Unity (Rift) Getting Started

The Avatar Unity package contains several prefabs you can drop into your existing Unity projects. This tutorial shows you how to start using them.

Download the Oculus Avatars SDK

The SDK is packaged in a .zip archive file on our developer website.

  1. Download the Oculus Avatars SDK .zip from
  2. If you do not have the Oculus Utilities for Unity 5, download its .zip file too.
  3. Extract the contents of the .zip archive files to your local drive.

Set Up Unity for Oculus Avatar Development

To set up, import the Oculus Unity packages into a project.

  1. Create a New Project in Unity named "Unity Avatar Demo Project".
  2. Import the Oculus Avatars (OvrAvatar.unityPackage) and Oculus Utilities (OculusUtilities.unitypackage) packages. For each package:
    1. Click Assets > Import Package > Custom Package.
    2. Select the package file from your local drive.
    3. Click All and then click Import.
  3. Select the Virtual Reality Supported check box in Edit > Project Settings > Player.
  4. Delete Main Camera from your scene and then drag OVRCameraRig from OVR > PreFabs.
  5. Reset the transform on OVRCameraRig.

Adding an Avatar to the Scene

The LocalAvatar prefab renders the player's avatar and hands. Check box options in the Inspector let you choose which parts of the avatar you want to render: body, hands, and Touch controllers.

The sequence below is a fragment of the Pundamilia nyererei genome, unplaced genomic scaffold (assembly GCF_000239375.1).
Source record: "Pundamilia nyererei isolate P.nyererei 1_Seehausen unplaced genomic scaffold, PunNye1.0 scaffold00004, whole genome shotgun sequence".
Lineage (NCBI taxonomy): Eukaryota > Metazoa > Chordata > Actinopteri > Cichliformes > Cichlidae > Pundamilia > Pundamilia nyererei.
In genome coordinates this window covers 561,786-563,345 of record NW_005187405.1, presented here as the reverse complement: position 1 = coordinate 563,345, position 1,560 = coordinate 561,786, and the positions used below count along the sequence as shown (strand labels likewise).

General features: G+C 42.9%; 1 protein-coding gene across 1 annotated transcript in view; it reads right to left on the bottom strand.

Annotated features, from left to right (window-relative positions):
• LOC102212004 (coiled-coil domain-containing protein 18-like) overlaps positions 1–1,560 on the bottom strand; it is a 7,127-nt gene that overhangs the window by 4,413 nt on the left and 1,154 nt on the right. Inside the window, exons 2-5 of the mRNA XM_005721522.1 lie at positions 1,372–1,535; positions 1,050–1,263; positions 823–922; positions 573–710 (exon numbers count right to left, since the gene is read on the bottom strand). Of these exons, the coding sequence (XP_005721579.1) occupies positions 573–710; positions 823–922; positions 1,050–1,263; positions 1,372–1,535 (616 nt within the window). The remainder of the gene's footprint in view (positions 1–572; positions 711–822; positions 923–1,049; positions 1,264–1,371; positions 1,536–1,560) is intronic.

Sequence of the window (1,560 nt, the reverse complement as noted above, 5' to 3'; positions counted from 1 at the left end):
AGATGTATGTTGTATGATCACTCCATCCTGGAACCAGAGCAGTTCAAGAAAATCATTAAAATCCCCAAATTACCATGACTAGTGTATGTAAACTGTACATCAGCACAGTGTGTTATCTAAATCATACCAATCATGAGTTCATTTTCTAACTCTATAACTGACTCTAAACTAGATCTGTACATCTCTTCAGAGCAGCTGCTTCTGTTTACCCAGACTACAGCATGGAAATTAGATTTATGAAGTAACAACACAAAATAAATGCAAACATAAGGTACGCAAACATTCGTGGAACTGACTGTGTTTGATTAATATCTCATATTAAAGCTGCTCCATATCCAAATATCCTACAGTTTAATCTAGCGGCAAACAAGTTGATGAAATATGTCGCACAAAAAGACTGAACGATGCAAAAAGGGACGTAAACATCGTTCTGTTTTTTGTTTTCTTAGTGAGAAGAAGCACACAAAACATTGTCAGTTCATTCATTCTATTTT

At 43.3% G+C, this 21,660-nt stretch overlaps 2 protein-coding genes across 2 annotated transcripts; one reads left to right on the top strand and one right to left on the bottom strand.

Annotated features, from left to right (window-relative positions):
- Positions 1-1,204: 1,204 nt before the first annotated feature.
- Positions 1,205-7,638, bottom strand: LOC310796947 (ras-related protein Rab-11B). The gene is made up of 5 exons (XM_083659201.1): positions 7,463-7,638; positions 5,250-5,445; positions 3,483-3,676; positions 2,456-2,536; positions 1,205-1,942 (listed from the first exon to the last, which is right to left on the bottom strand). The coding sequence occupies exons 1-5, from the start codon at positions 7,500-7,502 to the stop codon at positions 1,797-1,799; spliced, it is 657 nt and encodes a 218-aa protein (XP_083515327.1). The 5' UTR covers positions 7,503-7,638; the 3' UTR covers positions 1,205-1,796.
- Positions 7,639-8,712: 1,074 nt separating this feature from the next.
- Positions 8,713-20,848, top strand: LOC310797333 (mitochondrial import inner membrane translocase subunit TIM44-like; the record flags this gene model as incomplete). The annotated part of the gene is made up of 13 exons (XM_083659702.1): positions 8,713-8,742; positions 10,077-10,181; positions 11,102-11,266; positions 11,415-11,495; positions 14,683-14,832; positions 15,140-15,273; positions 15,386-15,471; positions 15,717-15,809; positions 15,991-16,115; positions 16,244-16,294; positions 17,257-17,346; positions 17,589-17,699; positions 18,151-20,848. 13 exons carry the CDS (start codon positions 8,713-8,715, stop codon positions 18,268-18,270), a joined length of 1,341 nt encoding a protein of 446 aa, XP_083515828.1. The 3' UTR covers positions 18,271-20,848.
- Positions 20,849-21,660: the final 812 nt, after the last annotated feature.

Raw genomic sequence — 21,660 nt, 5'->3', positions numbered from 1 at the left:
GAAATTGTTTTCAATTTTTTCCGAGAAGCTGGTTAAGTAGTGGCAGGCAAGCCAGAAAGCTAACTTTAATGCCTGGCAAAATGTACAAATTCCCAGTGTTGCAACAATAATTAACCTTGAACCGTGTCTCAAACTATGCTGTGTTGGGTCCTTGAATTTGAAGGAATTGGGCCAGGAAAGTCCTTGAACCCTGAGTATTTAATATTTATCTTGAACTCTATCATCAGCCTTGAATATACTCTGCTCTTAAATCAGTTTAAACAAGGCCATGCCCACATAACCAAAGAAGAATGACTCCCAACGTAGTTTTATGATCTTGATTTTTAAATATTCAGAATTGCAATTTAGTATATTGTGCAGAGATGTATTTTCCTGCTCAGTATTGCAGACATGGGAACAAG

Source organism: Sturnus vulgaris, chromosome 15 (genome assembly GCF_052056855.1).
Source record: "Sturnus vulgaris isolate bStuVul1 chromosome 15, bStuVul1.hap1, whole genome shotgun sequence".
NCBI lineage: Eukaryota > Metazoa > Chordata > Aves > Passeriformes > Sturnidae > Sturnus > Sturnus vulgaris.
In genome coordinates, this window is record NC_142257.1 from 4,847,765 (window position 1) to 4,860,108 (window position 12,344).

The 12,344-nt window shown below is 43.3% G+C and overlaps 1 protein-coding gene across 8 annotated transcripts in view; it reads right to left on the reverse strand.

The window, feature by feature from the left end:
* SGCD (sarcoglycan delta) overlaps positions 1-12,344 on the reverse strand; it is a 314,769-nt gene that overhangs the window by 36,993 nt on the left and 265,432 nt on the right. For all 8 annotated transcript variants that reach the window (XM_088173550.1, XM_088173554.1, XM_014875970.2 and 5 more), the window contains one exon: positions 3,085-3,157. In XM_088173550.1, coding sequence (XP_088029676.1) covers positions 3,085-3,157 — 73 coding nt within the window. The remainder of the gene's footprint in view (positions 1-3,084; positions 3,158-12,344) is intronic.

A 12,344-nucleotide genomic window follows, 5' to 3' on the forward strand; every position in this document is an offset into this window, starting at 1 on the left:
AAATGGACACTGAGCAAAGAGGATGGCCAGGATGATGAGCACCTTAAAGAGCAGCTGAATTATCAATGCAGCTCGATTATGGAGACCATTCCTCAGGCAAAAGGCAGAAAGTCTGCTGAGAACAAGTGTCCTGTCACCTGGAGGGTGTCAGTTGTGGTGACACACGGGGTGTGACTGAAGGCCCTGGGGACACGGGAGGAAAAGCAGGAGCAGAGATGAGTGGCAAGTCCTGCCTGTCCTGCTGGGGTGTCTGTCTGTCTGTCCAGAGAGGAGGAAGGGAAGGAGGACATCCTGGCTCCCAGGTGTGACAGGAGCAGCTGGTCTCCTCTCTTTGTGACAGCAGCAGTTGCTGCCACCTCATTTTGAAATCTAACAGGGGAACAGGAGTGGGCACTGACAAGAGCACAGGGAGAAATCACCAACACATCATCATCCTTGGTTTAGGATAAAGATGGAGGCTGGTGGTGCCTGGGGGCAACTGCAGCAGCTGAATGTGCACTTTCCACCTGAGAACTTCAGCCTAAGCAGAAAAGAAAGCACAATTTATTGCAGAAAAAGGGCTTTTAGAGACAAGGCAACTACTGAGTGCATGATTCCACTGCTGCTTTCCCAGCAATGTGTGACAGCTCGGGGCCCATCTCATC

To render avatar hands with controllers:

  1. Drag OvrAvatar > Content > Prefabs > LocalAvatar to the Hierarchy window.
  2. In the Inspector window, select the Start With Controllers check box.

Click Play to test. Experiment with the built-in hand poses and animations by playing with the Touch controllers.

To render avatar hands:
  1. In the Hierarchy window, select LocalAvatar.
  2. In the Inspector window, clear the Start With Controllers check box.

Click Play to test. Note how the finger joints transform to change hand poses as you squeeze and release the grips and triggers on the Touch controllers. You might sometimes want to use hand poses outside of these movements and we talk more about this in Custom Grip Poses.

To render the avatar body:
  1. In the Hierarchy window, select LocalAvatar.
  2. In the Inspector window, select the Show Third Person check box.
  3. Change Transform > Position to X:0 Y:0 Z:1.5
  4. Change Transform > Rotation to X:0 Y:180 Z:0

Recording and Playing Back Avatar Pose Updates

The avatar packet recording system saves avatar movement data as packets you can send across a network to play back on a remote system.

To see a demonstration, open the RemoteLoopback scene in OvrAvatar > Samples > RemoteLoopback.

Let us have a look at the RemoteLoopbackManager script.

Setting RecordPackets to true starts the avatar packet recording system. We also subscribe to the event handler PacketRecorded so that we can do something useful each time a packet is recorded.

void Start () {
    LocalAvatar.RecordPackets = true;
    LocalAvatar.PacketRecorded += OnLocalAvatarPacketRecorded;

Each time a packet is recorded, our code places the packet into a memory stream we are using as a stand-in for a real network layer.

void OnLocalAvatarPacketRecorded(object sender, args)
    using (MemoryStream outputStream = new MemoryStream())
        BinaryWriter writer = new BinaryWriter(outputStream);

The remainder of our code receives the packet from the memory stream and plays it back on our loopback avatar object.

void SendPacketData(byte[] data)

void ReceivePacketData(byte[] data)
    using (MemoryStream inputStream = new MemoryStream(data))
        BinaryReader reader = new BinaryReader(inputStream);
        int sequence = reader.ReadInt32();
        OvrAvatarPacket packet = OvrAvatarPacket.Read(inputStream);
        LoopbackAvatar.GetComponent<OvrAvatarRemoteDriver>().QueuePacket(sequence, packet);